Friday, October 11, 2019

Ripley Falls

This trip report is pretty late as we visited the White Mountains over the 4th of July weekend and I have been delinquent in posting for a very long time. Our trail destination plans for the weekend brought us to Ripley Falls! I found this hike while looking for a less strenuous option in the Whites and specifically targeting waterfalls. Less well know than Arethusa, Glen Ellis and Diana’s Baths…I can tell you I was pleasantly surprised at how nice the hike was and the spectacular falls that awaited us at the end of our trek.

The trailhead starts at the parking area for Ethan Pond Trail in the Crawford Notch. It’s marked on US Route 302 with a large sign for Ripley Falls. You drive up a short hill and the parking area is at the top. The parking area is rather small so if there are already a bunch of cars up there, you may have to do a 20-point turn and park at the bottom of the hill.

The Ethan Pond Trail starts by heading west up the short, steep bank of the scenic railroad tracks. After crossing the tracks, the trail heads into the woods and is pretty flat with only gentle ascents for the 0.2 miles you’re on the Ethan Pond Trail.

At 0.2 miles, the trail splits and the Ethan Pond Trail continues west while the Arethusa-Ripley Falls Trail heads in a southwesterly direction. Again, many gentle ascents mixed with flat stretches make up the next 0.3ish miles. Similar to many other WMNF trails, it was filled with rocks, boulders, roots and a lot of runoff water producing a lot of mud! For the last stretch of trail before reaching Ripley Falls (0.6 miles total), the trail descends aggressively to an open area beneath the falls.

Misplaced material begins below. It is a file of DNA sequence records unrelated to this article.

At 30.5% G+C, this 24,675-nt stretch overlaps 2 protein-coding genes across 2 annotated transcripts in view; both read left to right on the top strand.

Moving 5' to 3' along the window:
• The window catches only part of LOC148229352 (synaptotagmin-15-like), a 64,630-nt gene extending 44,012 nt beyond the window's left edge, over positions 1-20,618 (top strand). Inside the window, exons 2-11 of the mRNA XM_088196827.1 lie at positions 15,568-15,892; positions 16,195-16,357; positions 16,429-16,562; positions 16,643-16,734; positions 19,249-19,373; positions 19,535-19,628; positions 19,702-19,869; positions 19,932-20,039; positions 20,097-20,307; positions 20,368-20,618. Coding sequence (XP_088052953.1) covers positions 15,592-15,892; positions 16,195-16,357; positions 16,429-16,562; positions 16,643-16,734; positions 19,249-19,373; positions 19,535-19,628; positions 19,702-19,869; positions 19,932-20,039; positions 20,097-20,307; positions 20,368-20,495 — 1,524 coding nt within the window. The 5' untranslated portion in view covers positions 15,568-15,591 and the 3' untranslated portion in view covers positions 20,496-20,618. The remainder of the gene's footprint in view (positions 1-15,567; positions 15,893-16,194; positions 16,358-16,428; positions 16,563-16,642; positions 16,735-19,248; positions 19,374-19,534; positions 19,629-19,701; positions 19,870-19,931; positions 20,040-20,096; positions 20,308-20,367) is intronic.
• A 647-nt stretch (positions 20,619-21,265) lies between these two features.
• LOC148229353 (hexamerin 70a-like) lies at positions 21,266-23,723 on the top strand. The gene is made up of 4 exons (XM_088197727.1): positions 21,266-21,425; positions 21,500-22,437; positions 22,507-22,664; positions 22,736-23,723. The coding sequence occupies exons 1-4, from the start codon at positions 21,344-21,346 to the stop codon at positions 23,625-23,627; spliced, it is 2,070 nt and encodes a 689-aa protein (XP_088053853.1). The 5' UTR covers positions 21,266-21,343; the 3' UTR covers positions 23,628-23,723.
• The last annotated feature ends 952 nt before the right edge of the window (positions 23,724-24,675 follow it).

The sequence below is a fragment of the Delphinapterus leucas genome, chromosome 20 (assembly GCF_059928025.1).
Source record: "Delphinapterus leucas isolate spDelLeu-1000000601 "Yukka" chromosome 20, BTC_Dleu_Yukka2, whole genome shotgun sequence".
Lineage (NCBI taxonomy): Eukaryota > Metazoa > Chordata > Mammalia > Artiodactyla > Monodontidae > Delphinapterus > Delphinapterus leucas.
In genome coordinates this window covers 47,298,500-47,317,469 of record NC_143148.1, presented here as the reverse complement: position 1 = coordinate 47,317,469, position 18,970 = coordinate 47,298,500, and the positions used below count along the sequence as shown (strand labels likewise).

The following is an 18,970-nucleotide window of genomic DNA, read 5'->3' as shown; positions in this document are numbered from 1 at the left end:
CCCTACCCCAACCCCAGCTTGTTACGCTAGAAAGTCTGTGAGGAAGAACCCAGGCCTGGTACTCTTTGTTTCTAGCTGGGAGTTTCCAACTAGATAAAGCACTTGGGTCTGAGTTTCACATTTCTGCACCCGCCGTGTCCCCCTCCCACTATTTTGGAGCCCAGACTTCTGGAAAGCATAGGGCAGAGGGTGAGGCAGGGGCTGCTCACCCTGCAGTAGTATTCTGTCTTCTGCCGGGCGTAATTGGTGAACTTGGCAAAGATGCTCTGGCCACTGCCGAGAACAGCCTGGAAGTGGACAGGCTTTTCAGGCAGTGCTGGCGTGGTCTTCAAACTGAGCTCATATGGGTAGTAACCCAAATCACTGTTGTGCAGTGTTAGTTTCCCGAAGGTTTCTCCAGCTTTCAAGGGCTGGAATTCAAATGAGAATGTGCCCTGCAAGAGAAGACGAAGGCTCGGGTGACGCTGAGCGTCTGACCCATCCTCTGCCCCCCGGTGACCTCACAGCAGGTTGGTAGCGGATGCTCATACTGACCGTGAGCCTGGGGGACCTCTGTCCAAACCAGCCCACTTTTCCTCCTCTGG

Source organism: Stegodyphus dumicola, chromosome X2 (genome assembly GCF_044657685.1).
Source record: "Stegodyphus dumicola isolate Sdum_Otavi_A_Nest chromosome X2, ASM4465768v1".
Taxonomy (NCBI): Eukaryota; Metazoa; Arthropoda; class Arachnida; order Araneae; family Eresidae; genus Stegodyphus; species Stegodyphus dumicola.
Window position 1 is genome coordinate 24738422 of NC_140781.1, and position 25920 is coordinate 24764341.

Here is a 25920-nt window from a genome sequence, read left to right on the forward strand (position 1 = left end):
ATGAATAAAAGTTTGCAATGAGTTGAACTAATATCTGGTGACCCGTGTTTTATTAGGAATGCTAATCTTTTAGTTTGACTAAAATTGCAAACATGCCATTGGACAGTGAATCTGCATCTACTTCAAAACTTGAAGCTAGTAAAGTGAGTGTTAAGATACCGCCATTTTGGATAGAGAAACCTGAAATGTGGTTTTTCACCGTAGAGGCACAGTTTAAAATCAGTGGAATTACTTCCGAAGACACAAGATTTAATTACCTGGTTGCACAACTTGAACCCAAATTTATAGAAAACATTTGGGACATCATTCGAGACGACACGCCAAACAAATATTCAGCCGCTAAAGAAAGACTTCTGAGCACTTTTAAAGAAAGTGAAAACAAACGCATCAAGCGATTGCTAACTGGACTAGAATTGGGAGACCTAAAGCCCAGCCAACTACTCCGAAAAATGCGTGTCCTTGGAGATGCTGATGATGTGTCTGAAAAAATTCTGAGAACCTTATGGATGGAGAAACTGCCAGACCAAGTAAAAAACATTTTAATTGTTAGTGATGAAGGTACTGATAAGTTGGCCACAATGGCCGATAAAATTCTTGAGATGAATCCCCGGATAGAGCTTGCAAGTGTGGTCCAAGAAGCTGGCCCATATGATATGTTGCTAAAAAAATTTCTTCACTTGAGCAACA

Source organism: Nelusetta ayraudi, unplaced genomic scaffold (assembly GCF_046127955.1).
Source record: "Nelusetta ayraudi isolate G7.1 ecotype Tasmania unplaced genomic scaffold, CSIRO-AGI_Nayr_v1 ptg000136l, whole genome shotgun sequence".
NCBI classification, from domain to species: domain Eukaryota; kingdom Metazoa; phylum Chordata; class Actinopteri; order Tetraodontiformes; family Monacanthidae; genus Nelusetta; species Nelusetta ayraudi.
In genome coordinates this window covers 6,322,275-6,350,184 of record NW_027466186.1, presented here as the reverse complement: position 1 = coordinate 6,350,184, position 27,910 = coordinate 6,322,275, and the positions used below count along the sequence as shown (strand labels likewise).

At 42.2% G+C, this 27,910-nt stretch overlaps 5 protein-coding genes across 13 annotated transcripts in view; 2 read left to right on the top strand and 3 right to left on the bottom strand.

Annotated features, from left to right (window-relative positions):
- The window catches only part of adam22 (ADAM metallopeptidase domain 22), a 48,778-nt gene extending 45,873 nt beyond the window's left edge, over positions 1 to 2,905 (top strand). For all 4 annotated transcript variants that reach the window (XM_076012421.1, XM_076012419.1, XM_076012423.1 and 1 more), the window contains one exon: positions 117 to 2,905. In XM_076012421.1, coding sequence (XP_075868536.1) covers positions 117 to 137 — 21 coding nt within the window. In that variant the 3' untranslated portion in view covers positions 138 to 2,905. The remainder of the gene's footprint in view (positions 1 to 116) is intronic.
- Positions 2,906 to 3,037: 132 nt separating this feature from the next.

Ripley Falls very much reminded me of Arethusa with some of its own uniqueness. At the bottom were many rocks to hop on and lounge, as well as calm pools of water to wade in. We got a show from rock climbers that were repelling down the smooth granite surface of the falls. It was definitely a cool sight to witness. Also, there were hundreds of butterflies sunning on the rocks, which the kids love to observe.

After soaking in the sun for a bit and watching the rock climbers repel, we packed it up and headed back out the 0.6 miles to the car. This was a great family hike and even though it was short, it had all the great features of a good White Mountains’ trek. I would highly recommend it for those looking for something less strenuous for the day and definitely those with small children. In total, it is a 1.2 mile hike and approximately 400 feet in elevation gain.



  1. Hi Karl,

    Excellent posting! I wholeheartedly agree with your statement which reads: “. . . even though it was short, it had all the great features of a good White Mountains’ trek.
    Ripley Falls is a great hike! When my time is limited, I often go there since it is close to my home, and it’s a short hike. And as you say, it does have “all the features of a White Mountains’ trek”.


  2. Nice post as always Karl! It has been awesome to see your blog evolve over the years. I love posts like this because it lets NH locals show MA residents like me where I can find cool an unique trips which might get overlooked in the shadow of the 4,000 foot peaks.

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